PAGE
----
Central Intelligence Agency
Special Activities Staff (SAS)
Military Special Projects (MSP)
-Ground Branch Operatives in Bosnia, late 90`s-
Note: The SAS's actual designation is Military Special Projects, or MSP. The unit was redesignated in 1995, when General Boykin assumed the Deputy Chief post after coming over from the US Army's Delta Force.
The Central Intelligence Agency's (CIA) Directorate of Operations (DO), which is headed by a Deputy Director for Operations (DDO), is responsible for handling covert actions conducted on the Agency's behalf. Within DO are a number of subsections, including Counterterrorism, Counternarcotics, Counterintelligence Staff (CIS), Covert Action Staff (CAS), Special Operations, and others. Of these groups, the Special Operations unit is tasked with conducting paramilitary (PM) covert operations.
The Special Activities Staff (SAS)
The Special Activities Staff (SAS) is one of the least known covert units operating on behalf of the US Government. Operating in teams as large as 12, or as small as one, the SAS is considered to be among the world's top special operations units. SAS personnel have been described as being particularly skilled in counterterrorist/hostage rescue operations, and are said to capable of "taking down" any type of vehicle, aircraft, ship, building, or facility.
The SAS provides a pool from which the various divisions within the Agency may draw trained personnel to form a Special Operations Group, or SOG. SOG's are short-term teams that carry out paramilitary operations such as sabotage; friendly personnel/material recovery; threat personnel/material snatches; bomb damage assessment (BDA); counterterrorist (CT) operations; raids; hostage rescues, and other activities as directed by the President.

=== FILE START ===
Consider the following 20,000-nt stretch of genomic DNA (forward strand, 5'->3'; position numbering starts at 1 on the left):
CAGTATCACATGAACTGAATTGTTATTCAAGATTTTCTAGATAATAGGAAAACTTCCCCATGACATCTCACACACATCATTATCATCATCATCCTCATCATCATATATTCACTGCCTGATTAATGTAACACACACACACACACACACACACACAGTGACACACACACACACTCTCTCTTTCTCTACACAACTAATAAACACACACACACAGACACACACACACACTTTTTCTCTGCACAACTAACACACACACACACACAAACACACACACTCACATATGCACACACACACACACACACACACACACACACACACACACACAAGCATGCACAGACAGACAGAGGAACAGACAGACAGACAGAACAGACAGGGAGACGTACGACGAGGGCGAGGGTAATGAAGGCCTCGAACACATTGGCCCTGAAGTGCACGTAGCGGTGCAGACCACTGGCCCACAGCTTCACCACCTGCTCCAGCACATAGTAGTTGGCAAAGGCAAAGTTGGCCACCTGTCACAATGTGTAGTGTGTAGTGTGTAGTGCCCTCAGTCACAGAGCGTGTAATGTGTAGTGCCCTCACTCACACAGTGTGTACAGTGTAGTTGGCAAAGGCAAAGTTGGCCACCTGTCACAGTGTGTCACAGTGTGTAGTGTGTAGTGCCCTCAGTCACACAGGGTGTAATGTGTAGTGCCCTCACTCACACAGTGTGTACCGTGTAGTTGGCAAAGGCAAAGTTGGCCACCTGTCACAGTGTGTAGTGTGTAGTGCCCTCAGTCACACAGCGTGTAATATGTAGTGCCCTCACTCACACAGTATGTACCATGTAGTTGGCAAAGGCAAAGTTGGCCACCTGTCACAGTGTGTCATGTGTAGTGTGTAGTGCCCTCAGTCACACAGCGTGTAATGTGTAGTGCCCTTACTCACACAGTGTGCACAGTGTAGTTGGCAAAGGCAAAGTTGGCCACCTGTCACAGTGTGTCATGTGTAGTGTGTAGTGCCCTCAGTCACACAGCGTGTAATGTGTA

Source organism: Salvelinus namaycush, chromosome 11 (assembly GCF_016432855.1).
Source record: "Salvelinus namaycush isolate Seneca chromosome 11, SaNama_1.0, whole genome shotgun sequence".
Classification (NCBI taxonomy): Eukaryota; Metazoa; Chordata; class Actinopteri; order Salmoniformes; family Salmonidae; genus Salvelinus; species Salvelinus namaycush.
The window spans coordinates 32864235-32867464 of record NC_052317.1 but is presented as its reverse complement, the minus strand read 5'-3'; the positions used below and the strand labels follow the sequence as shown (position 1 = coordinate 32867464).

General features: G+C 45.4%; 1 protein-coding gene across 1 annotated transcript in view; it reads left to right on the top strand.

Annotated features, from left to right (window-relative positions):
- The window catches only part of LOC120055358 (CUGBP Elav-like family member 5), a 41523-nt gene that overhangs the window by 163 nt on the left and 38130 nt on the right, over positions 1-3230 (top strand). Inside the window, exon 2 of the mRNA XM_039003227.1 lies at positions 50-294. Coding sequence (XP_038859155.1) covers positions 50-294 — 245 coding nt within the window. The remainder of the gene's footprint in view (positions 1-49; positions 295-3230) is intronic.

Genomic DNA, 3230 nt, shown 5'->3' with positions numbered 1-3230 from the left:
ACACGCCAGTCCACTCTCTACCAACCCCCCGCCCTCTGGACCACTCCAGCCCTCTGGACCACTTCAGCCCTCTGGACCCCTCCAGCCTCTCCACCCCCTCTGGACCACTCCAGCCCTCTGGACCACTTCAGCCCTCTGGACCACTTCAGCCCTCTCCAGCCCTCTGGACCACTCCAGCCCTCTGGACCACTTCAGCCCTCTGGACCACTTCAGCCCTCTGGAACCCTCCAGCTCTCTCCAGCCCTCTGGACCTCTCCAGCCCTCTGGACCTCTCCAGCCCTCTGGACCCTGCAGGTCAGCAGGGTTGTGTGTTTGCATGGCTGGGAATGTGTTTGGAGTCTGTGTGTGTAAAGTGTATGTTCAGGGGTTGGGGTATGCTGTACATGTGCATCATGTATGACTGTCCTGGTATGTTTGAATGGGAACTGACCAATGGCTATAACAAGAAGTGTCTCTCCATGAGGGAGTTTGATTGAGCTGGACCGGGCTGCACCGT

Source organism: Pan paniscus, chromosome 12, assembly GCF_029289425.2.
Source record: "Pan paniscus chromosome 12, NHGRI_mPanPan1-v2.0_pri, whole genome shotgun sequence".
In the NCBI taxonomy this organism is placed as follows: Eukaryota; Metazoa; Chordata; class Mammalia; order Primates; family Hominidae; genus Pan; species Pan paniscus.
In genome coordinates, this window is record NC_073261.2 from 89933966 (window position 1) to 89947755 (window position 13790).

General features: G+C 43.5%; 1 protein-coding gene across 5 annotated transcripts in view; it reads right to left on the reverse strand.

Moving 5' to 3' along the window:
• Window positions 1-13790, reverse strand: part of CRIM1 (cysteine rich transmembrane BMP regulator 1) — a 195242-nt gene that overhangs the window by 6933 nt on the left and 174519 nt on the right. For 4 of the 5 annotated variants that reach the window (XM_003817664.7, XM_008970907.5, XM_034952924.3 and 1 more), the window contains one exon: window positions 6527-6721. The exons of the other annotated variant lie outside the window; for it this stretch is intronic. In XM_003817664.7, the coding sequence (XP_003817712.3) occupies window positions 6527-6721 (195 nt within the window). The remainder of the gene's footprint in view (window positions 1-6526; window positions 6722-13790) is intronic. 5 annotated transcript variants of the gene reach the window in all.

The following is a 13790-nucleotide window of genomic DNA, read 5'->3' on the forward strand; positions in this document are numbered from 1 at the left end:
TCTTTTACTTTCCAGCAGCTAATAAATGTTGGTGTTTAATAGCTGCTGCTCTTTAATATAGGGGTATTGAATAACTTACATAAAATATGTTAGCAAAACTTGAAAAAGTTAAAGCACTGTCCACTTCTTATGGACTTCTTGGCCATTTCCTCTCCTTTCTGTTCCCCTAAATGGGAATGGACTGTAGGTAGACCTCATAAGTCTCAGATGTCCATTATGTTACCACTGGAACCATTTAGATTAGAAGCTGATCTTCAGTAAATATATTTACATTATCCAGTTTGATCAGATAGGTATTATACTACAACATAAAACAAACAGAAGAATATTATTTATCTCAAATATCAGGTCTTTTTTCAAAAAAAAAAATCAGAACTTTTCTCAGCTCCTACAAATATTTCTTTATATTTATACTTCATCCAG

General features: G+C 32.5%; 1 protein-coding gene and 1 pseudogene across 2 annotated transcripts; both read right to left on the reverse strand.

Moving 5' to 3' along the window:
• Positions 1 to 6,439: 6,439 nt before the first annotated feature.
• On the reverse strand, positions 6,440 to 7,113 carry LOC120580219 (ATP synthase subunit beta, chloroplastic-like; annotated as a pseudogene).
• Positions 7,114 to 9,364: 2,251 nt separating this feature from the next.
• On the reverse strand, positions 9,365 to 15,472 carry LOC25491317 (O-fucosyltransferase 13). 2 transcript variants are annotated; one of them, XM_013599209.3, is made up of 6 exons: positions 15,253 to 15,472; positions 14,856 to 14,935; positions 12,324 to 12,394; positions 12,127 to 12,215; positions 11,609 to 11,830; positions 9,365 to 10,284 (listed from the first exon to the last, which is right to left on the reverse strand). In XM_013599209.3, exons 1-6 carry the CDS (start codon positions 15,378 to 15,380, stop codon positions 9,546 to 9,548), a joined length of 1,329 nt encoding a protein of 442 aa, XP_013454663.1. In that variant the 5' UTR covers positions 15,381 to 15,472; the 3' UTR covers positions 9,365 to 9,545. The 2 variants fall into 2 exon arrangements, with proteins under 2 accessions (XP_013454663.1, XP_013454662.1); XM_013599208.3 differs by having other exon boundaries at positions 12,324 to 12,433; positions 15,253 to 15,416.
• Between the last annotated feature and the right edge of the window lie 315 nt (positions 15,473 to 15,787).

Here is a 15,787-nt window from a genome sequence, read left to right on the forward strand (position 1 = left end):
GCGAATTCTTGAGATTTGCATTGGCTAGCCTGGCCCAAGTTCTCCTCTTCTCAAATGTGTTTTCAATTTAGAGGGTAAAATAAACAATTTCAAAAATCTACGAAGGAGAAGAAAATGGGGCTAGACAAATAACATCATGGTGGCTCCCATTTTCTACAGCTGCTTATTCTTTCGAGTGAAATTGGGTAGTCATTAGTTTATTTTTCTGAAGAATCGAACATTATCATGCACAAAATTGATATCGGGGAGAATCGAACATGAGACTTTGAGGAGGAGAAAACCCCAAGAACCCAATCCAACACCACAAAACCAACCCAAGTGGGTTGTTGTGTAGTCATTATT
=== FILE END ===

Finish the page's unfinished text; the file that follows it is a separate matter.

Candidates for the SAS are primarily drawn from two sources. The first of these is the US military's Special Mission Units (SMUs) such as the Army's Combat Applications Group (CAG) better known as "Delta Force" ( the 1st Special Forces Operational Detachment-Delta), as well as the US Navy's Naval Special Warfare Development Group (DEVGRU-formerly known as SEAL Team SIX). Other prospective candidates are drawn from former members of elite military units such as the USMC's Force Reconnaissance units; the US Army Special Forces; and Navy's SEAL teams, or from within the ranks of the Agency itself.
A SOG detachment would be comprised of members from one, or more the SAS's three sections, which include a Ground Branch, Air Branch, and Maritime Branch, depending upon the needs of the SOG, and its mission tasking. Once organized, a SOG would travel to its selected Area of Operations (AO), and execute its mission as directed by the DDO through the local Chief of Station, or whomever was tasked with carrying out the operation.
One successful operation conducted by the SAS occurred during Operation Desert Shield. During the operation a lone SAS operative repeatedly penetrated Iraqi defense in and around Kuwait City in order to deliver, and retrieve intelligence material from the besieged US Embassy. In another operation SAS operators, along with US Navy SEALs, were involved in the covert mining of Nicaraguan harbors during the 1980s.
Air Branch is a descendent of such groups as Air America, Southern Air Transport, and Evergreen Air. Air Branch provides all of the Agency's covert aviation assets, with both fixed and rotary wing aircraft being available for use. Reportedly there is virtually no type of aircraft that SAS Air Branch personnel cannot operate. Some Air Branch pilots are culled from the ranks of the US Army's 160th Special Operations Aviation Regiment.